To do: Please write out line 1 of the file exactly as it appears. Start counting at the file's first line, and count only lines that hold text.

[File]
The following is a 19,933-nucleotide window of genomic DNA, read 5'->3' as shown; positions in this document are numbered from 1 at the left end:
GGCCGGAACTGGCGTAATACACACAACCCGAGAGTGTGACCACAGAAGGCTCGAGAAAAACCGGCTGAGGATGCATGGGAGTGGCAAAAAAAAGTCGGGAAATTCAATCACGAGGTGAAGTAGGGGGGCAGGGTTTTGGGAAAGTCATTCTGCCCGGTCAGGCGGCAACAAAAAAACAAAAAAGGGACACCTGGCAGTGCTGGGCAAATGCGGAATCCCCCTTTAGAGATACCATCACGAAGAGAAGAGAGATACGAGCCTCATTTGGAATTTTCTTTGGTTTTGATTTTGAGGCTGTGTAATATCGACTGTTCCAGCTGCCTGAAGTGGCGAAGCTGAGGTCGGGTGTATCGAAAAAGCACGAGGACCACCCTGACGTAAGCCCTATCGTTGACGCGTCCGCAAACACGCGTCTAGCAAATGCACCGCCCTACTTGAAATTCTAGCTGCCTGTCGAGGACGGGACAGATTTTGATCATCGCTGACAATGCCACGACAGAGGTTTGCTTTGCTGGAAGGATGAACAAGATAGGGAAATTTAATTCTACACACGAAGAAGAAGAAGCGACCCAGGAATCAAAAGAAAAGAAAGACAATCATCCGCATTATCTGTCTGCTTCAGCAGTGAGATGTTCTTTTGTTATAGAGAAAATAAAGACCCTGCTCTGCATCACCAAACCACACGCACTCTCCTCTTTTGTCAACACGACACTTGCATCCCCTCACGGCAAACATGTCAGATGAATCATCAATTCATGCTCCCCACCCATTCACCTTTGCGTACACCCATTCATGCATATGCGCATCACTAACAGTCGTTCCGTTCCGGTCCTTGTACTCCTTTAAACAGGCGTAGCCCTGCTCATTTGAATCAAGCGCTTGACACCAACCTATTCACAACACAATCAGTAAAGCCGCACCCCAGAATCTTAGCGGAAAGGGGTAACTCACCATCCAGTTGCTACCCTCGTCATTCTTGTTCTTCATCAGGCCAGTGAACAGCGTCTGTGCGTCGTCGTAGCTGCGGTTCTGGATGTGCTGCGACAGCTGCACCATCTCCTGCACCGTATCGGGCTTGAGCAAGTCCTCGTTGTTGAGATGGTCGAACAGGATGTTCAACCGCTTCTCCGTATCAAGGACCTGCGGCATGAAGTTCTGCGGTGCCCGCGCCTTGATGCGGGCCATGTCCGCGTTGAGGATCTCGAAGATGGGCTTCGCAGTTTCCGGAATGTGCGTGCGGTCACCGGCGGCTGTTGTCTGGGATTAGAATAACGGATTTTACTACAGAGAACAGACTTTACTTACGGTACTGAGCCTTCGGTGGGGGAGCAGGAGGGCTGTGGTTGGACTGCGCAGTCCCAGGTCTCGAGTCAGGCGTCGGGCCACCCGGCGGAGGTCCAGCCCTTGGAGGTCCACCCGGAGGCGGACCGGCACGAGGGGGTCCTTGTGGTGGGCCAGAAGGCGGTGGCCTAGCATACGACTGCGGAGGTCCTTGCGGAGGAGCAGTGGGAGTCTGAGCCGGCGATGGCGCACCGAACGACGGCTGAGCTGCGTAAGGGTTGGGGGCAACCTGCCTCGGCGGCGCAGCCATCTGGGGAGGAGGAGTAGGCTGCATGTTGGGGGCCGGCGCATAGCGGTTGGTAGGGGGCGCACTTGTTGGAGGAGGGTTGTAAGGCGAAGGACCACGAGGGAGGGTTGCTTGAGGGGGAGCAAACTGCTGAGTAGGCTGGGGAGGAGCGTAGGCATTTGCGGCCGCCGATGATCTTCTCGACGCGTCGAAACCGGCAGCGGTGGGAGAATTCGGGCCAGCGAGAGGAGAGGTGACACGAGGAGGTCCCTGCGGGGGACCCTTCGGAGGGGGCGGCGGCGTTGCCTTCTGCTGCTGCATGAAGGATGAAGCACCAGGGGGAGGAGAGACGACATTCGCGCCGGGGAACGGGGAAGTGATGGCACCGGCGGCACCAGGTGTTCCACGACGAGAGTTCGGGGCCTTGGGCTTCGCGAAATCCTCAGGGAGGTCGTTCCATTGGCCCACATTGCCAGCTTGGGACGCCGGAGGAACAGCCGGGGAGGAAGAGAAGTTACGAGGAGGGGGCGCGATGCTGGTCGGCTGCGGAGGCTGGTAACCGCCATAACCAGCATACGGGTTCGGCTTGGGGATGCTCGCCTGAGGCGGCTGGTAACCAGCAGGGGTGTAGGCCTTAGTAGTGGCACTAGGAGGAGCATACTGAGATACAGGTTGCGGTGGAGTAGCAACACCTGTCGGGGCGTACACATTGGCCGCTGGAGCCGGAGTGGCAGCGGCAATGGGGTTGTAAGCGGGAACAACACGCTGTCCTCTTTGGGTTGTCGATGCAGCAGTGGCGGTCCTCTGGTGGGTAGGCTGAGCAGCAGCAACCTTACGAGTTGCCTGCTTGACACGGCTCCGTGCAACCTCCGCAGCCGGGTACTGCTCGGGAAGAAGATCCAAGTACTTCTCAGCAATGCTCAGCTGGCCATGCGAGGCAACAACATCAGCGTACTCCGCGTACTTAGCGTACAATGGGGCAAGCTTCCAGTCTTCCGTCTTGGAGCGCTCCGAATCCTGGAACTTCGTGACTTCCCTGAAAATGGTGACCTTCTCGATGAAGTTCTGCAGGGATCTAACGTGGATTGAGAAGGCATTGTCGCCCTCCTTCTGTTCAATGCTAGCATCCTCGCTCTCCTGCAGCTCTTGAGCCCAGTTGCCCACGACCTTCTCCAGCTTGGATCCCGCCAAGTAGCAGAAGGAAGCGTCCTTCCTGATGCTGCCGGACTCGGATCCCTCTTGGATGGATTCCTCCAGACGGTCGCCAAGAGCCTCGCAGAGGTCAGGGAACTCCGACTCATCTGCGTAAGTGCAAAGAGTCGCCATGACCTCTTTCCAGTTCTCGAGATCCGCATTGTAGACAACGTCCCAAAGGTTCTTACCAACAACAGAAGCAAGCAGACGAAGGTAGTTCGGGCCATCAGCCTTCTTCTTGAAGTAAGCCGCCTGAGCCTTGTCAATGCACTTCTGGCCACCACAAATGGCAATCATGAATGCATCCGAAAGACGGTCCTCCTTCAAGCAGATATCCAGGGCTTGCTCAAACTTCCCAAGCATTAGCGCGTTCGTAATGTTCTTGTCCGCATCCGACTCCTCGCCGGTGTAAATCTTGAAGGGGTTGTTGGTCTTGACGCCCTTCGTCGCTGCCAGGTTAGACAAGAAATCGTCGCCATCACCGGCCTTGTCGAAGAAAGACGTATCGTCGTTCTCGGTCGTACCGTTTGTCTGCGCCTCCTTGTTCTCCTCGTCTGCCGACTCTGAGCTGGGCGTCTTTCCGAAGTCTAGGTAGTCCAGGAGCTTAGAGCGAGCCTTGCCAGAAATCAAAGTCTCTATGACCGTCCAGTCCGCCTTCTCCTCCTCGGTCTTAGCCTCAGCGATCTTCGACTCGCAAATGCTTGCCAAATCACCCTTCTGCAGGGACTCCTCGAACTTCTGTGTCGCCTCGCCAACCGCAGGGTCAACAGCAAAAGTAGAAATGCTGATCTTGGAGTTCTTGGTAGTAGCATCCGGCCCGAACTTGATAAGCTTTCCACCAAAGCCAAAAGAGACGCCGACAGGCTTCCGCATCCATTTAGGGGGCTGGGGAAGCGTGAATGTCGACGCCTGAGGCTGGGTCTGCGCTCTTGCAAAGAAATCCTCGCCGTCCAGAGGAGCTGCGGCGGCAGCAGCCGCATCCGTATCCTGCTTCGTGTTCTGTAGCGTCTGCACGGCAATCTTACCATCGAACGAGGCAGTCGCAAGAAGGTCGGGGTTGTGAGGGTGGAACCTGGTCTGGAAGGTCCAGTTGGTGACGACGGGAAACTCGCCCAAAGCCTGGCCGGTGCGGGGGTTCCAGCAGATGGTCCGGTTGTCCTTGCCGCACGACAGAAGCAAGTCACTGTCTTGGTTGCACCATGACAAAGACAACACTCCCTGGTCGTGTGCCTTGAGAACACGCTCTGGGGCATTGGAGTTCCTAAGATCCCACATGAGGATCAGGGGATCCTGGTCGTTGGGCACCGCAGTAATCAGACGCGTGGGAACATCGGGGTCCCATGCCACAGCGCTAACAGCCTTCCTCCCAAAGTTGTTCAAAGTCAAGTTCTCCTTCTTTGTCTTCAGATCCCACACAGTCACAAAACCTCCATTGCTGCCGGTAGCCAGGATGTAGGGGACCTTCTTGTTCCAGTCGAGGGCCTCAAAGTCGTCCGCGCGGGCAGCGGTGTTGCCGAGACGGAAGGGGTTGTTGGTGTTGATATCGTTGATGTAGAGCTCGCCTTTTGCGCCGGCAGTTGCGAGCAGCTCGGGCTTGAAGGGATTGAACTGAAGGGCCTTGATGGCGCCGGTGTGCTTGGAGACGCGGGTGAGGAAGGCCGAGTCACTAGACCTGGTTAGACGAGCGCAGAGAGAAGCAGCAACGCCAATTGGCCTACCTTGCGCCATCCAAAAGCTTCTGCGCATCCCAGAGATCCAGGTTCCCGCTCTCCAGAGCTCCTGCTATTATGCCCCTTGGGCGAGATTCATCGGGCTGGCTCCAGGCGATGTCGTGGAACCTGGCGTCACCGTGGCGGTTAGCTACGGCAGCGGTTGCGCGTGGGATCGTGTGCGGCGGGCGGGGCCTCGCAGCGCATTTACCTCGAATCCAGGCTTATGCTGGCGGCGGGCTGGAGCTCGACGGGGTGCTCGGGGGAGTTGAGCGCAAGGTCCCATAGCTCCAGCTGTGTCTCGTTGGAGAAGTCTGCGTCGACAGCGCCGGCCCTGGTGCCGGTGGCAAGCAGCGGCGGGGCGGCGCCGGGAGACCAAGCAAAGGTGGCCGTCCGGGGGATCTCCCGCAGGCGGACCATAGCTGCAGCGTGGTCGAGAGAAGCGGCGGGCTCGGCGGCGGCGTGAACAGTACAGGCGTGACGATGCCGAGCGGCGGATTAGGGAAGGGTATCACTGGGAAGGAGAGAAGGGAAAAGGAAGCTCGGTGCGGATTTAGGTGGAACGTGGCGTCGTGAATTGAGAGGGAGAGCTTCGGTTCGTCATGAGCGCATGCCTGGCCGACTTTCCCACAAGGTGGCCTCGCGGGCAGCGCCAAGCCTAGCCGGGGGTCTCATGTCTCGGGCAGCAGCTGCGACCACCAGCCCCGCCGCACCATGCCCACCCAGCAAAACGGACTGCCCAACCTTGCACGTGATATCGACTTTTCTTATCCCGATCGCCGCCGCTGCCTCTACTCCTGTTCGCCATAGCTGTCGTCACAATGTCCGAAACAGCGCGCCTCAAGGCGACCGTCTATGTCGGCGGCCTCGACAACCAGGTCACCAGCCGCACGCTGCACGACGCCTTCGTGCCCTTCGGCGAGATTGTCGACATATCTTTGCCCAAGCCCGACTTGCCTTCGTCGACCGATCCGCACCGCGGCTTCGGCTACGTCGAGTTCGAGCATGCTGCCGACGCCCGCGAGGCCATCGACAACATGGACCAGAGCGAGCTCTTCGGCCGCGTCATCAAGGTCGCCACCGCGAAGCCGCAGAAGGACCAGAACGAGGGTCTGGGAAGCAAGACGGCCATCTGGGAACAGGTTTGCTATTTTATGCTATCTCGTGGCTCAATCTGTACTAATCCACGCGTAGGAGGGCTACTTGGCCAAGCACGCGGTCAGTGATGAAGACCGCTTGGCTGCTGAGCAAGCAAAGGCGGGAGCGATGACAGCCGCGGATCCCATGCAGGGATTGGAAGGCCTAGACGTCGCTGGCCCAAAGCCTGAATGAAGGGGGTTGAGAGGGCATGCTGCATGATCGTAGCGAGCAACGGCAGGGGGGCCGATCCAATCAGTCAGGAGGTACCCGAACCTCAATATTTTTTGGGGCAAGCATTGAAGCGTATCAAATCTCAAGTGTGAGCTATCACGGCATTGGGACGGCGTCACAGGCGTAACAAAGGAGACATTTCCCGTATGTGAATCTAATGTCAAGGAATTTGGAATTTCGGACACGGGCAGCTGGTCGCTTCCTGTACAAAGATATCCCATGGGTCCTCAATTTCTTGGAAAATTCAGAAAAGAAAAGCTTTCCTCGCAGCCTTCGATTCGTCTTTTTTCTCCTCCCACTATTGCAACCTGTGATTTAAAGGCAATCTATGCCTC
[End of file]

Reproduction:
The following is a 19,933-nucleotide window of genomic DNA, read 5'->3' as shown; positions in this document are numbered from 1 at the left end: